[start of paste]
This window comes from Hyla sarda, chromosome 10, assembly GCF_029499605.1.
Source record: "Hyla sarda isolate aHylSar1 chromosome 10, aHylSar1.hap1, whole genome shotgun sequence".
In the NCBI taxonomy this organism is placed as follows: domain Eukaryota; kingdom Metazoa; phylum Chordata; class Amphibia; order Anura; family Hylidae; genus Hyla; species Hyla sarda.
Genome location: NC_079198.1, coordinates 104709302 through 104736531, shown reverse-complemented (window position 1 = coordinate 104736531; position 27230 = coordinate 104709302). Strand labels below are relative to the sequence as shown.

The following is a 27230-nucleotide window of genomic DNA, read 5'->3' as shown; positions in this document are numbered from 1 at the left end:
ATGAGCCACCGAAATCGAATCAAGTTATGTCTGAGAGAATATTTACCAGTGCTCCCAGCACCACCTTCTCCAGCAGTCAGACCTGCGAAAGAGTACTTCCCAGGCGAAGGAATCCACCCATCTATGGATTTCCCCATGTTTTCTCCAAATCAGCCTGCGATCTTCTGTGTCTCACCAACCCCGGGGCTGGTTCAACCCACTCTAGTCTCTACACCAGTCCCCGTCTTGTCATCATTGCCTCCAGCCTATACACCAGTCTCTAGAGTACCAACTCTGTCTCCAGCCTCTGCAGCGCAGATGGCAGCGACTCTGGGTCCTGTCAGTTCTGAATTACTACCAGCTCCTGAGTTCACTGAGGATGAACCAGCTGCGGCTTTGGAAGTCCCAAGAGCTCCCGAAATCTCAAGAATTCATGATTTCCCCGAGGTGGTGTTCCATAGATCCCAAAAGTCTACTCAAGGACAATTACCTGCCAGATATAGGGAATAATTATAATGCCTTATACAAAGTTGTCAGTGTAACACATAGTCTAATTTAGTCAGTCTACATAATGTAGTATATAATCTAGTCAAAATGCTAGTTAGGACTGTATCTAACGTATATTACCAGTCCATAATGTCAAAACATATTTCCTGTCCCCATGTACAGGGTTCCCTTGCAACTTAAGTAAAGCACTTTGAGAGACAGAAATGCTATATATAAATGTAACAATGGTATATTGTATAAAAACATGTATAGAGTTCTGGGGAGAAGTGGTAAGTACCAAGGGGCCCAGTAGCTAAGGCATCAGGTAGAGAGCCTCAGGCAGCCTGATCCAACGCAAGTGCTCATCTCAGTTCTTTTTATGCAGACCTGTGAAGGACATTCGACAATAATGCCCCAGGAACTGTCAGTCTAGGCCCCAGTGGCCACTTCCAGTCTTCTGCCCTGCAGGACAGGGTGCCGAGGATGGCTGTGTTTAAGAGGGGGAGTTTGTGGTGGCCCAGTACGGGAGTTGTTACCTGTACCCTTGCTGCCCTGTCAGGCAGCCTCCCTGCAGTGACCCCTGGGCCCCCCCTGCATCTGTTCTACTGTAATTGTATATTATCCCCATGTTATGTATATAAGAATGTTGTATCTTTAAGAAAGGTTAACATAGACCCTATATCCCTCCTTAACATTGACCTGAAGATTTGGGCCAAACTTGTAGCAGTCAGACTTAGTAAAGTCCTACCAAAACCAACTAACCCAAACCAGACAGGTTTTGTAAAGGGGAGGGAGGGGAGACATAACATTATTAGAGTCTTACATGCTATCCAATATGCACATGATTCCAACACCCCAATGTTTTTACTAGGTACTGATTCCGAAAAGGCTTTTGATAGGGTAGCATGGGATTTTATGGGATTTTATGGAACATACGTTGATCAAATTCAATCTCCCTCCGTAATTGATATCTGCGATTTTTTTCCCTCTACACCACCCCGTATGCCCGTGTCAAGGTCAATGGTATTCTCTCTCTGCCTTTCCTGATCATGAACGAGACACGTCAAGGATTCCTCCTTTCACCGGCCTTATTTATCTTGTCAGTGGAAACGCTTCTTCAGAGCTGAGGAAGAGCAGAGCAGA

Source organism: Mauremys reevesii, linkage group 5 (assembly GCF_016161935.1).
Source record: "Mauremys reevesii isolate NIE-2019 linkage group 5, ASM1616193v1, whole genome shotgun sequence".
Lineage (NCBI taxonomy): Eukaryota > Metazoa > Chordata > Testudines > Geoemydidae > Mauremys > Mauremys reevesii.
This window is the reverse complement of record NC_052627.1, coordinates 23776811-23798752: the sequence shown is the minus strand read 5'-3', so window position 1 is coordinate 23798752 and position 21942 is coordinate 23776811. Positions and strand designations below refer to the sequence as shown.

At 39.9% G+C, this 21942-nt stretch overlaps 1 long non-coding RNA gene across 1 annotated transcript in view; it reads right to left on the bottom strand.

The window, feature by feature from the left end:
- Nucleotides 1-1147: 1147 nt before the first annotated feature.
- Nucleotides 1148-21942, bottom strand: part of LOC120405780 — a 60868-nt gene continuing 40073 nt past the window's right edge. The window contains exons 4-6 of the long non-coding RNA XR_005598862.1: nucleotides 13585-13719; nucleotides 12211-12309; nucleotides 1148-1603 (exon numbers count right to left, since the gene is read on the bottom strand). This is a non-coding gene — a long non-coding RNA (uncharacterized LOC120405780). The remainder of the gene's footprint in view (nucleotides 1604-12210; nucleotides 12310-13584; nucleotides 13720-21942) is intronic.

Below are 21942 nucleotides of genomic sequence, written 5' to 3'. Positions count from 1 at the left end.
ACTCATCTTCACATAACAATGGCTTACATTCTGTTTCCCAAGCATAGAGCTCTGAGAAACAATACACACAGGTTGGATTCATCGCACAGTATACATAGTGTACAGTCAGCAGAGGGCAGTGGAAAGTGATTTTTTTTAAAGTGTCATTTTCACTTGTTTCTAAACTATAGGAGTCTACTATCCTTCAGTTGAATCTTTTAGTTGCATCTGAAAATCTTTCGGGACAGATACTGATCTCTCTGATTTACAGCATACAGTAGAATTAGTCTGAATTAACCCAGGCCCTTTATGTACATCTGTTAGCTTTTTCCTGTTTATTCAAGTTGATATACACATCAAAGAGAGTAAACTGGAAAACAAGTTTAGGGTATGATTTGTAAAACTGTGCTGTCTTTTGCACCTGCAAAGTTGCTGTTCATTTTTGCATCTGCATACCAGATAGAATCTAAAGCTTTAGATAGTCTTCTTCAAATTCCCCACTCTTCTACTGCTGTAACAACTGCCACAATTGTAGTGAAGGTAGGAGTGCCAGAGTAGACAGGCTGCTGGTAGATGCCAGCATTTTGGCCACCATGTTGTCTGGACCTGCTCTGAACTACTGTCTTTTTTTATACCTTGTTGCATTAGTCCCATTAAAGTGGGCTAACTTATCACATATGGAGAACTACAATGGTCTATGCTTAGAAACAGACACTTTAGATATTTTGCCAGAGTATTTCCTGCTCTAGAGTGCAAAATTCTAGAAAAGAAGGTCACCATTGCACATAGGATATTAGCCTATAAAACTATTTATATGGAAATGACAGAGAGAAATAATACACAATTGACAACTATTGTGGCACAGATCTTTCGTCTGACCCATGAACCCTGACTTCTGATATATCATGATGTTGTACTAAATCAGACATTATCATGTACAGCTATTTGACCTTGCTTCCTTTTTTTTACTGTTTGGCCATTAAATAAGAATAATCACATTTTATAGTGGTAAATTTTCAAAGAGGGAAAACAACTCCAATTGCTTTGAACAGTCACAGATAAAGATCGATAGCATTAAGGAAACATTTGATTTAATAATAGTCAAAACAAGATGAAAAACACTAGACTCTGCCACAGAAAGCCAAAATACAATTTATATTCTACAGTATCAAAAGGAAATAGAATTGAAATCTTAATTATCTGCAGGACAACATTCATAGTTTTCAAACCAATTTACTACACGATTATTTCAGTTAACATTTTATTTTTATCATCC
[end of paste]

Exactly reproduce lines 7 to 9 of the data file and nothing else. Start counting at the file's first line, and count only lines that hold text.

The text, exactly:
Source organism: Mauremys reevesii, linkage group 5 (assembly GCF_016161935.1).
Source record: "Mauremys reevesii isolate NIE-2019 linkage group 5, ASM1616193v1, whole genome shotgun sequence".
Lineage (NCBI taxonomy): Eukaryota > Metazoa > Chordata > Testudines > Geoemydidae > Mauremys > Mauremys reevesii.